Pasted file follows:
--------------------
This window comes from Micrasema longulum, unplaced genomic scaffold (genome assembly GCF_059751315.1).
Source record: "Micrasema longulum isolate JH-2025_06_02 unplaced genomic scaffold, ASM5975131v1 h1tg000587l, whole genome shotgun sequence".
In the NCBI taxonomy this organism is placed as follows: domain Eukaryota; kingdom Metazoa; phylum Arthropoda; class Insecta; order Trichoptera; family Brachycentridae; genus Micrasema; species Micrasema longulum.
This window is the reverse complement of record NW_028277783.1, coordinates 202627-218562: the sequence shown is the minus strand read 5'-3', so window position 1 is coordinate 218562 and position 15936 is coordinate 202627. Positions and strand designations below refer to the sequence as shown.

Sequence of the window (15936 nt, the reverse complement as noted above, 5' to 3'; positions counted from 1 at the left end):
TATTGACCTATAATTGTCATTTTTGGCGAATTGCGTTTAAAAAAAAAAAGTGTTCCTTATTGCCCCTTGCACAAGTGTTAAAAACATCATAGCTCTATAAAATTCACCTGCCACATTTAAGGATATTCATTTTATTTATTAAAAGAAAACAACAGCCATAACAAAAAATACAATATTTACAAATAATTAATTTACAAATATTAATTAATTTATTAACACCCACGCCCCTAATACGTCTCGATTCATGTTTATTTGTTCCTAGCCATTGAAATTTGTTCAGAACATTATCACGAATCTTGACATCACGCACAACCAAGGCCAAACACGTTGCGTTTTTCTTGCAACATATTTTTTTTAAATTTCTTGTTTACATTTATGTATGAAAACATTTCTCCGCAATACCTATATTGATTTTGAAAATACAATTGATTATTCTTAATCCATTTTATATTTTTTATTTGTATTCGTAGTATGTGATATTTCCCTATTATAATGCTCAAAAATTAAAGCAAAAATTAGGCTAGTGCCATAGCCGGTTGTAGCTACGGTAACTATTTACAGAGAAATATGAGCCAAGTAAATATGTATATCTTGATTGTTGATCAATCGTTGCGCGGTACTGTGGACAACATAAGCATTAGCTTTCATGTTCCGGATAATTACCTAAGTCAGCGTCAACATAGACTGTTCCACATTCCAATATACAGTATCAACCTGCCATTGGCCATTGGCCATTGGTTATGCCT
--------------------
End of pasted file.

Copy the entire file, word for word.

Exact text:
This window comes from Micrasema longulum, unplaced genomic scaffold (genome assembly GCF_059751315.1).
Source record: "Micrasema longulum isolate JH-2025_06_02 unplaced genomic scaffold, ASM5975131v1 h1tg000587l, whole genome shotgun sequence".
In the NCBI taxonomy this organism is placed as follows: domain Eukaryota; kingdom Metazoa; phylum Arthropoda; class Insecta; order Trichoptera; family Brachycentridae; genus Micrasema; species Micrasema longulum.
This window is the reverse complement of record NW_028277783.1, coordinates 202627-218562: the sequence shown is the minus strand read 5'-3', so window position 1 is coordinate 218562 and position 15936 is coordinate 202627. Positions and strand designations below refer to the sequence as shown.

Sequence of the window (15936 nt, the reverse complement as noted above, 5' to 3'; positions counted from 1 at the left end):
TATTGACCTATAATTGTCATTTTTGGCGAATTGCGTTTAAAAAAAAAAAGTGTTCCTTATTGCCCCTTGCACAAGTGTTAAAAACATCATAGCTCTATAAAATTCACCTGCCACATTTAAGGATATTCATTTTATTTATTAAAAGAAAACAACAGCCATAACAAAAAATACAATATTTACAAATAATTAATTTACAAATATTAATTAATTTATTAACACCCACGCCCCTAATACGTCTCGATTCATGTTTATTTGTTCCTAGCCATTGAAATTTGTTCAGAACATTATCACGAATCTTGACATCACGCACAACCAAGGCCAAACACGTTGCGTTTTTCTTGCAACATATTTTTTTTAAATTTCTTGTTTACATTTATGTATGAAAACATTTCTCCGCAATACCTATATTGATTTTGAAAATACAATTGATTATTCTTAATCCATTTTATATTTTTTATTTGTATTCGTAGTATGTGATATTTCCCTATTATAATGCTCAAAAATTAAAGCAAAAATTAGGCTAGTGCCATAGCCGGTTGTAGCTACGGTAACTATTTACAGAGAAATATGAGCCAAGTAAATATGTATATCTTGATTGTTGATCAATCGTTGCGCGGTACTGTGGACAACATAAGCATTAGCTTTCATGTTCCGGATAATTACCTAAGTCAGCGTCAACATAGACTGTTCCACATTCCAATATACAGTATCAACCTGCCATTGGCCATTGGCCATTGGTTATGCCT